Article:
Having 'parental responsibilities and rights' (PRRs) means that each parent has a legal duty to decide how best to look after a child.
Joint birth registration is one way for a father or second female parent who is not married to or in a civil partnership with the mother to get PRRs.
A mother's parental responsibilities and rights
The birth mother of a child always has PRRs in relation to the child, unless a court has removed them.
A father's parental responsibilities and rights
The father of a child has PRRs in relation to the child if:
- he was married to or in a civil partnership with the child's mother at the time of the child's conception or afterwards
- he's registered as the father of the child (after 4 May 2006)
- he's given them through a parental responsibilities and parental rights agreement
- he is given them by a court order
Same sex parents' parental responsibilities and rights
If the child's parents are a mother and a second female parent, the second female parent will have PRRs for the child if:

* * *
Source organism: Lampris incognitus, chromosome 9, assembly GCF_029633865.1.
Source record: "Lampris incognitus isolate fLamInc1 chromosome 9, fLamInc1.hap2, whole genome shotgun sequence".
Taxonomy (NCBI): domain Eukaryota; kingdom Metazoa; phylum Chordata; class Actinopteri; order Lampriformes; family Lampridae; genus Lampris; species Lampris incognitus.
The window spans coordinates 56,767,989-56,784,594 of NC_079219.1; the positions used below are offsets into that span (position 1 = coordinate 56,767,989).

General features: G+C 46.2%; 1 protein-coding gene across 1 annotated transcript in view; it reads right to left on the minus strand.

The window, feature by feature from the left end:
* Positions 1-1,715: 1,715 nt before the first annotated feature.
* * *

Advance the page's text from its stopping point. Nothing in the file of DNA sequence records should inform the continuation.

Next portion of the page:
- she's married to or in a civil partnership with someone at the time they have fertility or donor insemination treatment
- she's registered as the second female parent of the child (after 1 September 2009)
- she's given them through a parental responsibilities and parental rights agreement
- she's given them by a court order
If you're not married or in a civil partnership the fertility clinic should help make sure you fill in the forms you need for the mother's partner to be the second female parent. Make sure to ask the fertility clinic about this.
Parental responsibilities and rights agreements
Parents who complete a parental responsibilities and parental rights agreement have to register the agreement in the Books of Council and Session (Register of Deeds) before it takes effect.
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